As noted in our Toke of the Town newsletter, Cannabis University's Michelle LaMay received a Department of Higher Education letter saying her school might qualify for vocational school regulations. But LaMay insisted her classes don't require any regulation by the state, noting her instruction is for everyone rather than qualifying as vocational education meant to get people jobs with dispensaries. And now, it seems the state agrees.
Yesterday LaMay received a letter from Jim Parker, director of the Department of Private Occupational Schools, exempting her from state regulations. LaMay said she was pleased with the ruling. "I'm just staying cool and legal," she says.
Cannabis University is one of several programs that have popped up over the last few years in Colorado, offering classes in topics ranging from starting your first pot plants to a primer on this state's cannabis law. LaMay said that the certificate of completion she hands out to students when they finish up the $250 classes is a "historical archive" and not any sort of degree.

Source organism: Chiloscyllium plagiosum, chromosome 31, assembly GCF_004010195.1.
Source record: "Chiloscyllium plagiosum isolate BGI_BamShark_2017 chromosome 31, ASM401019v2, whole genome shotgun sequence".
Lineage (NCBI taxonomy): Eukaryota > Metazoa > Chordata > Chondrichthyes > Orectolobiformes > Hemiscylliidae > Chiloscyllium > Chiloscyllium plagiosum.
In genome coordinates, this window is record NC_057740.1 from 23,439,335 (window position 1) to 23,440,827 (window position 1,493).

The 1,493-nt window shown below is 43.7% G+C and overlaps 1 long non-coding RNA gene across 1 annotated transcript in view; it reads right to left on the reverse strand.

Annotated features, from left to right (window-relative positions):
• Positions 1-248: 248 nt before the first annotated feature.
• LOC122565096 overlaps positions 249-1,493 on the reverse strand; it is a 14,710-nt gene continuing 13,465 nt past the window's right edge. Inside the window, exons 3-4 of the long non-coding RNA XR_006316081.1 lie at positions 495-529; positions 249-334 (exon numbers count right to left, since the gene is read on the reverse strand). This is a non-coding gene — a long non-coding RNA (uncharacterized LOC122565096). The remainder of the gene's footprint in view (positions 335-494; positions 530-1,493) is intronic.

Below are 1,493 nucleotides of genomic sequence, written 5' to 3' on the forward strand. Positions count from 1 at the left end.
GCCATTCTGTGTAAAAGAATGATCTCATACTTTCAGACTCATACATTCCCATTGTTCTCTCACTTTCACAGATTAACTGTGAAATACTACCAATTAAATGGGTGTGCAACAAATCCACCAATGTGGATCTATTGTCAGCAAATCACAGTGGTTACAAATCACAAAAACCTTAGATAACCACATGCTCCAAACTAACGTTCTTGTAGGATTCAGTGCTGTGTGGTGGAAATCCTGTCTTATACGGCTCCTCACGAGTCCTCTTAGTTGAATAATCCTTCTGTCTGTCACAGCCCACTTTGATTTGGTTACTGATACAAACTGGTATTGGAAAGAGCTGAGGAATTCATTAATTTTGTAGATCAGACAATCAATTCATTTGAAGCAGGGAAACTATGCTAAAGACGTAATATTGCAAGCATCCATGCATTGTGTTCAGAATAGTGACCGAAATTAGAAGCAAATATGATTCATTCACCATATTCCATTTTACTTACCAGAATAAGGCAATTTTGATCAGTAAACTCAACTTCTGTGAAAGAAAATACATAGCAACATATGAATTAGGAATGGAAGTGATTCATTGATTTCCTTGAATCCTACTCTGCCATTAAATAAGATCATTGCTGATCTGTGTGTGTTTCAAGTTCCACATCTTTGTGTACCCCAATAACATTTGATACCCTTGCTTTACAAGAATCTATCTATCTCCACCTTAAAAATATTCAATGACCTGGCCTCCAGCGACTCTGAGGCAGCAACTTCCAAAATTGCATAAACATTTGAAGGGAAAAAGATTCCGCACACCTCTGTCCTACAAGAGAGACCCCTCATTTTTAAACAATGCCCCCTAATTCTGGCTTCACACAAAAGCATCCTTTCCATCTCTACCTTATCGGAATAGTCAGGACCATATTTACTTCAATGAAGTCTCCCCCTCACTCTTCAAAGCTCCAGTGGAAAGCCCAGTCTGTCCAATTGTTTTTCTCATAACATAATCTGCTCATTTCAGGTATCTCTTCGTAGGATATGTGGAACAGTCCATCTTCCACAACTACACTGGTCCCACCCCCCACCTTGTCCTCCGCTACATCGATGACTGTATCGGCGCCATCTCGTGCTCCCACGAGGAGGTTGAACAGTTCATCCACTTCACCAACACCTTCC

Other cannabis schools, including Greenway University in Denver, did get state approval for their courses. In addition to grow classes, Greenway University offers classes on bookkeeping, budtending, business fundamentals and how to open a clinic. LaMay points out that those business courses are what set the two schools apart. For her, the only reason for getting a license would be as an advertising gimmick.
"I could use this accreditation as a marketing tool, but I don't," she says. "My object is to teach people how to grow their own marijuana. That's it."
More from our Marijuana archive: "Medical marijuana: State fees for MMJ business licensing too high, says attorney Warren Edson."
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